'Robot' hospital beds easier to move about
The Straits Times
By Adrian Lim
It will soon be easier and safer to wheel hospital beds around Khoo Teck Puat Hospital (KTPH), with the roll-out of "robot" beds which can be pushed by just one worker instead of the usual two.
The beds come with a motor to generate power, as well as a "brain" or intelligent system.
The system, called EPush, can sense the amount of strength being used to push the bed, the speed it is moving at, and the gradient of the ground. It then adjusts the amount of power to maintain a safe, regulated speed.
Singapore firm Abacus Global Technology took about three years to develop the system, and it passed evaluation tests in August. It will be added to 100 beds at KTPH over the next six months.
"It converts a 300kg bed with a patient and everything on it, into (feeling) like 20kg when it starts moving," said Mr Ivan Khoo, the company's director of sales and marketing.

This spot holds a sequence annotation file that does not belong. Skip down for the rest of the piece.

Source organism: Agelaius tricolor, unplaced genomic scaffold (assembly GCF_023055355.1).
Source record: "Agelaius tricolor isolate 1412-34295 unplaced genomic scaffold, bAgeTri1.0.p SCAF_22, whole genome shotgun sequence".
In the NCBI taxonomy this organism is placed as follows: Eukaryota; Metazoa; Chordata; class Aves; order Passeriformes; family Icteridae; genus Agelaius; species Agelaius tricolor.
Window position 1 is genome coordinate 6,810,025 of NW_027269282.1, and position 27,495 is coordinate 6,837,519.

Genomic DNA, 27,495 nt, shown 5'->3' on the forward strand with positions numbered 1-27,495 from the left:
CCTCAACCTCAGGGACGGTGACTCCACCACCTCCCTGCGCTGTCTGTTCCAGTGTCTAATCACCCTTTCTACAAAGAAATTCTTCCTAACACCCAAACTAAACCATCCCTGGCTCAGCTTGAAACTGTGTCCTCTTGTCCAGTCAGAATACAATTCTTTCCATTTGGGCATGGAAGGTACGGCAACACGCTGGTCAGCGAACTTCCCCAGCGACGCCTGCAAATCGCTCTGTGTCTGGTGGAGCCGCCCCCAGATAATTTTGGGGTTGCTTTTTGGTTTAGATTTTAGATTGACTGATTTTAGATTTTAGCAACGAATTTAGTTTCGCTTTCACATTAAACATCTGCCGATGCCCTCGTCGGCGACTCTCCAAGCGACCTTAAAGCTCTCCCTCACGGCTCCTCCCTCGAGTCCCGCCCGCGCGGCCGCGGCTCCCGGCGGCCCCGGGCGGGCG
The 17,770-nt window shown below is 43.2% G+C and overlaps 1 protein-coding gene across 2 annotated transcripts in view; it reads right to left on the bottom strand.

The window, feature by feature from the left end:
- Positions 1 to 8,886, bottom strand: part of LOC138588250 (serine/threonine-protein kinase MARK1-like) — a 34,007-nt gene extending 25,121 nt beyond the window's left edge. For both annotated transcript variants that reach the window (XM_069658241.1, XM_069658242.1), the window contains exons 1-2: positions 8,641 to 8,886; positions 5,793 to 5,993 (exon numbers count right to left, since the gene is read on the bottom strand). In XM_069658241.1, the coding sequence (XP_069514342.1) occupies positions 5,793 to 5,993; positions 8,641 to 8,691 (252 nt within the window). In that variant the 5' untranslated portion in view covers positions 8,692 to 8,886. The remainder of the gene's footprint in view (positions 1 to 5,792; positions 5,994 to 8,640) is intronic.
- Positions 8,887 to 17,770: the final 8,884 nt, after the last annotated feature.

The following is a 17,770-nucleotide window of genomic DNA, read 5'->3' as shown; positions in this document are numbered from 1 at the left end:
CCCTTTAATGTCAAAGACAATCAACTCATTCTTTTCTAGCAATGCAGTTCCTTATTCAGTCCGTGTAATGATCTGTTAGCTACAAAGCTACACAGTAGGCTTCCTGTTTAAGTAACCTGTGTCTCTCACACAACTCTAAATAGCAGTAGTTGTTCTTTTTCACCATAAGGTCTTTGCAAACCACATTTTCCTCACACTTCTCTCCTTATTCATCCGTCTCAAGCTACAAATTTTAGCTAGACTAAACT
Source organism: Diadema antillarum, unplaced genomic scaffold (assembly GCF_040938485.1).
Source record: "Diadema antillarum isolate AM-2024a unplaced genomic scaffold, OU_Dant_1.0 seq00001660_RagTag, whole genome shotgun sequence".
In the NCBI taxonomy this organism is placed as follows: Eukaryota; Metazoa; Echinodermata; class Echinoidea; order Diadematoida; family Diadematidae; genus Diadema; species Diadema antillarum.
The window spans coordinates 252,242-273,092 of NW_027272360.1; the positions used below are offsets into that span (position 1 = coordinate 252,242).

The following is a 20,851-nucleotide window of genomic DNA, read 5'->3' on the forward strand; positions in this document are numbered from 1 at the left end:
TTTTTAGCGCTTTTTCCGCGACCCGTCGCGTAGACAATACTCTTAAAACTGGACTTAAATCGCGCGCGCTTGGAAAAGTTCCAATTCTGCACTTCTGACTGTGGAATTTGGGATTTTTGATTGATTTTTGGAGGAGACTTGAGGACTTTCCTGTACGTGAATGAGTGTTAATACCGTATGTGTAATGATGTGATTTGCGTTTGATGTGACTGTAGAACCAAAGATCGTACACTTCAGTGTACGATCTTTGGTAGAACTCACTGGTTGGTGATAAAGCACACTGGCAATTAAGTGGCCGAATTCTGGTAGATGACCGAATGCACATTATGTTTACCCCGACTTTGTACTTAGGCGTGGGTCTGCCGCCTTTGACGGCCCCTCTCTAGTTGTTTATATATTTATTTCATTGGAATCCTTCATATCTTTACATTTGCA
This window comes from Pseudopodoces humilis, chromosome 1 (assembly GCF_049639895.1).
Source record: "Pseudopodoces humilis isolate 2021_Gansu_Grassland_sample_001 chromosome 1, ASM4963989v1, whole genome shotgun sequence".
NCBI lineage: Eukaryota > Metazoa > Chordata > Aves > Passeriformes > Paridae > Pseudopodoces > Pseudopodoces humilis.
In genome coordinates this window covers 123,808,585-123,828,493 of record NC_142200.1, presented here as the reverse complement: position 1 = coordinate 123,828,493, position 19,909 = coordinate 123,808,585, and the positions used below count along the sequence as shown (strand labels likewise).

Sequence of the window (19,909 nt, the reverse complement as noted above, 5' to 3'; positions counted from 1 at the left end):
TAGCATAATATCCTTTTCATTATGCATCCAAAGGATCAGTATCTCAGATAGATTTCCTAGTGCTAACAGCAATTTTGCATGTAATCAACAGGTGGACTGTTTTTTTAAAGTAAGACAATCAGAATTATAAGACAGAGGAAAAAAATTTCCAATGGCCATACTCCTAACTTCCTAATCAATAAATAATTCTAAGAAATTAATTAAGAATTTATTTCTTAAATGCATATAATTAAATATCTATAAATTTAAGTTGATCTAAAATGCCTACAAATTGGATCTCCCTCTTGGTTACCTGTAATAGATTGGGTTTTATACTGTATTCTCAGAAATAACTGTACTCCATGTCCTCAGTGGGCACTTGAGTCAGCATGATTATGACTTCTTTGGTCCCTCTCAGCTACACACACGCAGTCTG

The modified beds will be a boon for older porters and nurses, said Mr Khoo.
"Patients will also be in comfort when they are not moved in a jagged motion," he added.
For its innovation, Abacus Global Technology was recognised, with 12 other companies, at the inaugural Healthcare Supplier Awards held at the Institute of Mental Health on Monday.
To be held yearly, the event is organised by the National Healthcare Group (NHG) and supported by KTPH and the National University Hospital. Ms Lim Yee Juan, NHG's group chief financial officer, said the awards are a platform to recognise and share the best practices of health-care suppliers in improving a hospital's operational efficiency and sustainability and cost reduction.
Other winners this year include Cadi Scientific, which has developed an automated system which provides instant electronic updates of readings of patients' vital signs. Implemented at Tan Tock Seng Hospital two years ago, it has saved at least 140 hours of the hospital's nurses' time daily.
The Medical Device Interface system can also calculate the score of early warning signals, including pulse rate, blood pressure and temperature, and alert health-care workers for prompt action.
This article was first published on Oct 29, 2014.
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